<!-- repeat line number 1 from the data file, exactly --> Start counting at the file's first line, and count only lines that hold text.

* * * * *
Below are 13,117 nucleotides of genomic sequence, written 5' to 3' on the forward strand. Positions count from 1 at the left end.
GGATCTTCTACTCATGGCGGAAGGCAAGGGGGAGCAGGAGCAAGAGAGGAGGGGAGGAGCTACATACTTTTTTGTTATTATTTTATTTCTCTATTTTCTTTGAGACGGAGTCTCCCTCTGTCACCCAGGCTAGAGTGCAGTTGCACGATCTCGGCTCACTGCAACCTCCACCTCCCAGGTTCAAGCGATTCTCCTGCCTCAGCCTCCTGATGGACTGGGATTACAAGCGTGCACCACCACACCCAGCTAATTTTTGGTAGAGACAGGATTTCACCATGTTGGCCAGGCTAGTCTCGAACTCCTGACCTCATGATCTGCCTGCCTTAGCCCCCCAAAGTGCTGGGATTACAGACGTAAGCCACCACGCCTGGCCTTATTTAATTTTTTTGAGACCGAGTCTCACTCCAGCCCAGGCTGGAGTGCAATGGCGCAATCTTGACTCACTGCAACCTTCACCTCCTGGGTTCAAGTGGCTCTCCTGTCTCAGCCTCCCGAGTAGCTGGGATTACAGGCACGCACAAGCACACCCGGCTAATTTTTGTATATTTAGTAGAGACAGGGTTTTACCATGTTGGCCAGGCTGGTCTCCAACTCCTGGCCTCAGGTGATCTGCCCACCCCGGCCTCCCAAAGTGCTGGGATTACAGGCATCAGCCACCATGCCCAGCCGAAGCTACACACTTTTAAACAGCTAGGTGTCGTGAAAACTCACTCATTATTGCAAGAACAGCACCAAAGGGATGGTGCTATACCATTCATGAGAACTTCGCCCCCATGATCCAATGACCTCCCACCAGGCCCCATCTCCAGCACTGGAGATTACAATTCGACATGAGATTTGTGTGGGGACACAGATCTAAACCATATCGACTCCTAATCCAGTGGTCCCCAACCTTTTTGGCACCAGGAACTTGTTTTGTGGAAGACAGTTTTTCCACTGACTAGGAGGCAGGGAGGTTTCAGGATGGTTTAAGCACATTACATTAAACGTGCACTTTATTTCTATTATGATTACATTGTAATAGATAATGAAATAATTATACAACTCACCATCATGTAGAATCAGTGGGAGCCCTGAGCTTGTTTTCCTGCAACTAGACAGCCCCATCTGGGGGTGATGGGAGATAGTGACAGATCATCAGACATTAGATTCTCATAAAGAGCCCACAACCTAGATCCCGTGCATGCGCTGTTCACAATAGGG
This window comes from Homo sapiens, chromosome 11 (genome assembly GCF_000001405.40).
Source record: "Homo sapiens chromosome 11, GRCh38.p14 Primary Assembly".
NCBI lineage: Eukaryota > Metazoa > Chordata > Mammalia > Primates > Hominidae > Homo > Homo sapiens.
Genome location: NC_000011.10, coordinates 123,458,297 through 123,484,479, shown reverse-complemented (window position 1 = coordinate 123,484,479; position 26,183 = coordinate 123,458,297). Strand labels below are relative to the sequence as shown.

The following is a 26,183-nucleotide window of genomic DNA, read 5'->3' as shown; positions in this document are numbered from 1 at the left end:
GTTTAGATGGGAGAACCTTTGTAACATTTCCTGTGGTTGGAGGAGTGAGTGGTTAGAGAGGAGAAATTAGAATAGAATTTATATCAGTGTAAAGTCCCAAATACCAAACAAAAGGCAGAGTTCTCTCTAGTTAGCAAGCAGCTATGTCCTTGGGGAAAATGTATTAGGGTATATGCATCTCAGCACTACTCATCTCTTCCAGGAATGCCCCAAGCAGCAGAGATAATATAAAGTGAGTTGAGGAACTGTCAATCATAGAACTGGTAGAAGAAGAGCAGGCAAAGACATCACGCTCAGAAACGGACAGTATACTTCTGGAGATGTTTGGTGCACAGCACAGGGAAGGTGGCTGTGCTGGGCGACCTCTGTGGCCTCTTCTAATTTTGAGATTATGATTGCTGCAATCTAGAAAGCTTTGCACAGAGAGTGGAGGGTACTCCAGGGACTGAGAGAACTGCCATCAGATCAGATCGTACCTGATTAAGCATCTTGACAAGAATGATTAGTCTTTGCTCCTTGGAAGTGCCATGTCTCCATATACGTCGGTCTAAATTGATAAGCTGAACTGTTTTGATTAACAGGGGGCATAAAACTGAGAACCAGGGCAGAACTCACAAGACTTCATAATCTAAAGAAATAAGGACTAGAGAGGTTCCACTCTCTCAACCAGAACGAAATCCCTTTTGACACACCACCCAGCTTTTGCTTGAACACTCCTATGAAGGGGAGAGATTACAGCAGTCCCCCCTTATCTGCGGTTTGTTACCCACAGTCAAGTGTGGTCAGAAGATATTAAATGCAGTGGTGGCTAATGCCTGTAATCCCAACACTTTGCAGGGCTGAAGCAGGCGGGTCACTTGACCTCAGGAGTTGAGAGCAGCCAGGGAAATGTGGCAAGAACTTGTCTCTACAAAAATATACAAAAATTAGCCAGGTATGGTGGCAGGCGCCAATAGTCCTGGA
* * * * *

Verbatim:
Below are 13,117 nucleotides of genomic sequence, written 5' to 3' on the forward strand. Positions count from 1 at the left end.